As an executive at a leading pharmaceutical firm in the 1980s, one of the great challenges was establishing a fair and transparent pricing system for lifesaving drugs marketed worldwide. Beyond our own strong sense of ethical pricing behavior, we were subject to strict price controls in many countries, oversight in congressional hearings, various patent regimes and threats, shareholder expectations, and media commentary, among many other considerations. At one point a worldwide “single price” subject only to fluctuations in currency exchange rates was the gold standard (for developing countries in Africa, free product through NGOs was a safety valve, and for, say, China and India, widespread ignoring of patents served the same though not lightly tolerated end).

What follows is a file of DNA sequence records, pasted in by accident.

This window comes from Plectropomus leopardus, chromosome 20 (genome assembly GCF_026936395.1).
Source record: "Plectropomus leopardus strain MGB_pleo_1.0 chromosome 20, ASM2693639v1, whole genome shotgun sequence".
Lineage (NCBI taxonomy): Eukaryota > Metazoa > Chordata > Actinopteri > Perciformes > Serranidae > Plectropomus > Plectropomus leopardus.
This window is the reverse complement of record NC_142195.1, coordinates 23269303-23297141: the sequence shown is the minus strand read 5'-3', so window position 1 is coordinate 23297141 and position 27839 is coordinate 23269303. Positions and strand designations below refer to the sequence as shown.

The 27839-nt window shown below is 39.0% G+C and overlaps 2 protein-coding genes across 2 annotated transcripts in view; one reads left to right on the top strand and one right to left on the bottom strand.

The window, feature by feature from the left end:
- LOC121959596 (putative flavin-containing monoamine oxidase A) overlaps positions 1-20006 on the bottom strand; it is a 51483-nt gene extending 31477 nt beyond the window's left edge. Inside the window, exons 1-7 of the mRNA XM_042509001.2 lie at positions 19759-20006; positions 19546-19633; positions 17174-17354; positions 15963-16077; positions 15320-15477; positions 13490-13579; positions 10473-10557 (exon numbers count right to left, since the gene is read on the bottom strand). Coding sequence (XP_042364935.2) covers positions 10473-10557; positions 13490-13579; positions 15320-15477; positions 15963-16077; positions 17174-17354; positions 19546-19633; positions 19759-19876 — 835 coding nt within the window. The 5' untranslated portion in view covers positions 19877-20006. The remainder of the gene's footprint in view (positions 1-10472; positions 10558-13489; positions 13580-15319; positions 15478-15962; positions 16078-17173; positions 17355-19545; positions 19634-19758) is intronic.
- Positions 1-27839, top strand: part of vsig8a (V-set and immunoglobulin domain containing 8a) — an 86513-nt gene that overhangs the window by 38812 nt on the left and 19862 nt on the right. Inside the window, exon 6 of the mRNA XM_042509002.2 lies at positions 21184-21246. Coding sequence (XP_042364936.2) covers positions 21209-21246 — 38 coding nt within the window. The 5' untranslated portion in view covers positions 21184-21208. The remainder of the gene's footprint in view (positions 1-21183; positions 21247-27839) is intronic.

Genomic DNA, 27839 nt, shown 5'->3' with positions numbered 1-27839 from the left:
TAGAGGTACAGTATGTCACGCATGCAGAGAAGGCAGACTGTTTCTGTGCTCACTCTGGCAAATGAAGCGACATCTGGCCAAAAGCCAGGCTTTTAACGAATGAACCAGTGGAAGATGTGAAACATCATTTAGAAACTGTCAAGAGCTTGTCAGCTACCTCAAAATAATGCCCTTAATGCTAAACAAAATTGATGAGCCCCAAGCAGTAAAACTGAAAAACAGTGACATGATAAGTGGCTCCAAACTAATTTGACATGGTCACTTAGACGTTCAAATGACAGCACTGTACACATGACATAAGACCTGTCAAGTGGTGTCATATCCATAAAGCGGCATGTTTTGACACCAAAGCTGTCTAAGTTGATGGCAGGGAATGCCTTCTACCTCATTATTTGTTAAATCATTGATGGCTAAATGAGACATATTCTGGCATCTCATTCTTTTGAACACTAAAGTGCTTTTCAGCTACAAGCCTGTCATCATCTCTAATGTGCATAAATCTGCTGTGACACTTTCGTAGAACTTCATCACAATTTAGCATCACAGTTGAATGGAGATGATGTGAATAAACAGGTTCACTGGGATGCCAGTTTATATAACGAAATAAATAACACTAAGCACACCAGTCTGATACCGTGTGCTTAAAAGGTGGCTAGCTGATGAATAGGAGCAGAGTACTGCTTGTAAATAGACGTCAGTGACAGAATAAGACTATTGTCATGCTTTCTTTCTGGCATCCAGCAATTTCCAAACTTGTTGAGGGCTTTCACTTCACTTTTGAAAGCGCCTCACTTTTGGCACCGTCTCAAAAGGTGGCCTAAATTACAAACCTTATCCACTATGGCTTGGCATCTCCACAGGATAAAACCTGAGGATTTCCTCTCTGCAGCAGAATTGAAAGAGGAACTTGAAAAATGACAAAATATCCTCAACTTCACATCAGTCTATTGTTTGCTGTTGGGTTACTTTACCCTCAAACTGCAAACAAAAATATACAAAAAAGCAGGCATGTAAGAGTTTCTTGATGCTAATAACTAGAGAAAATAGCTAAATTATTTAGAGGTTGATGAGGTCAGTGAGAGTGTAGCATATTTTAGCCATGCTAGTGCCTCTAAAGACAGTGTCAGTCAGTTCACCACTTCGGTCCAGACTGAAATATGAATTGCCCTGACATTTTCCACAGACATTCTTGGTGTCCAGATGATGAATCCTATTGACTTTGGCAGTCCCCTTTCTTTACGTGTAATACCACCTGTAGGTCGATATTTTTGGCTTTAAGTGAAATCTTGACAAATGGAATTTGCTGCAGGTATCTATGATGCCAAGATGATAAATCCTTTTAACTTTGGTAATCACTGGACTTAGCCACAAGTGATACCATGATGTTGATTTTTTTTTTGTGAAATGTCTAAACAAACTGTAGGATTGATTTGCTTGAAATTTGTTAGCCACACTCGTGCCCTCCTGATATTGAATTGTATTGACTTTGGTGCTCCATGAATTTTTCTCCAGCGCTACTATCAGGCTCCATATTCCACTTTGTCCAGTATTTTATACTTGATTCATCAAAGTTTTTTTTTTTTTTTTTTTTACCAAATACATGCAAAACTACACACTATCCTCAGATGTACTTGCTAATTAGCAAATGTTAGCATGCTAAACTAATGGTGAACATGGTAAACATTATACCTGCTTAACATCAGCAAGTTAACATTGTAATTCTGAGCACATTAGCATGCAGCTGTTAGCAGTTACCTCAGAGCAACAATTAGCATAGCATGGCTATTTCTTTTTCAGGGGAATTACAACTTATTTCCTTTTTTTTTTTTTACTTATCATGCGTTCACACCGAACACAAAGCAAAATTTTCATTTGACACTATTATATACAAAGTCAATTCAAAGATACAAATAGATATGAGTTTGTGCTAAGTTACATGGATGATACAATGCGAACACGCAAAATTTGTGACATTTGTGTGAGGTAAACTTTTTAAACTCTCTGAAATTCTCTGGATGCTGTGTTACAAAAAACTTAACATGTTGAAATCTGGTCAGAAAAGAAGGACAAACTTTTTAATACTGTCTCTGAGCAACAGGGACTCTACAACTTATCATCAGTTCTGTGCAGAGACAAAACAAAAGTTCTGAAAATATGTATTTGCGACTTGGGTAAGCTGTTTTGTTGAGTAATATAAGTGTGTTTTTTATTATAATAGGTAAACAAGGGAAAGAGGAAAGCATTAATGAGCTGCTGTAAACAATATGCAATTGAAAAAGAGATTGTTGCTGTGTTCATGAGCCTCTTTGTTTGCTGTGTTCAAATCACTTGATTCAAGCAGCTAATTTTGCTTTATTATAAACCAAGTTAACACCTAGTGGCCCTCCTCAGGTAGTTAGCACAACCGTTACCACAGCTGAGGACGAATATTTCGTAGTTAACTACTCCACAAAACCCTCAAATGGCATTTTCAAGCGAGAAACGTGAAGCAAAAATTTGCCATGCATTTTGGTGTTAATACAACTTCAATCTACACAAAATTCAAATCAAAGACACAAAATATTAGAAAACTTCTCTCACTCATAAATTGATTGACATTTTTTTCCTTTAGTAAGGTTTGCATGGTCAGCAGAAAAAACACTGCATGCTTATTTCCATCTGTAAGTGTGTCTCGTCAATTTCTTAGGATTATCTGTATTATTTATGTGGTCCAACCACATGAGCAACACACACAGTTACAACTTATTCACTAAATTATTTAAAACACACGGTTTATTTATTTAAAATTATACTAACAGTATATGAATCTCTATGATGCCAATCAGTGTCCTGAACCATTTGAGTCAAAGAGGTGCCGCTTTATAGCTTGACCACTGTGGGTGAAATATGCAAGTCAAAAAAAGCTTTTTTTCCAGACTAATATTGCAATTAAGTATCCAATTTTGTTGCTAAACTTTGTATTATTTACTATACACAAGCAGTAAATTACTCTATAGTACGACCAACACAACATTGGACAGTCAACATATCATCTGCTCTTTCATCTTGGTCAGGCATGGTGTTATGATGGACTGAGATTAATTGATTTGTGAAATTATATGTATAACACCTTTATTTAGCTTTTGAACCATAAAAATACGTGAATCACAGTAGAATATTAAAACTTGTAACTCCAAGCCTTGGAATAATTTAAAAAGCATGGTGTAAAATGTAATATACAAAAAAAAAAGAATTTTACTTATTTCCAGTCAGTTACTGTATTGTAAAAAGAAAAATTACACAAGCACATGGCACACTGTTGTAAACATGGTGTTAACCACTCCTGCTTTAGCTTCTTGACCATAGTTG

Reading about the simple elegance of the Big Mac Index (Campus Notebook, Oct. 10) gave me hope that better approaches might be developed to deal with the perplexing problem of bringing first-rate technology at “objectively” fair prices to most of the peoples of the world, even within the flawed constraints of market capitalism. I say this, however, not to exclude more straightforward “non-market” (but public and private R&D-supportive) solutions, which many readers might suggest.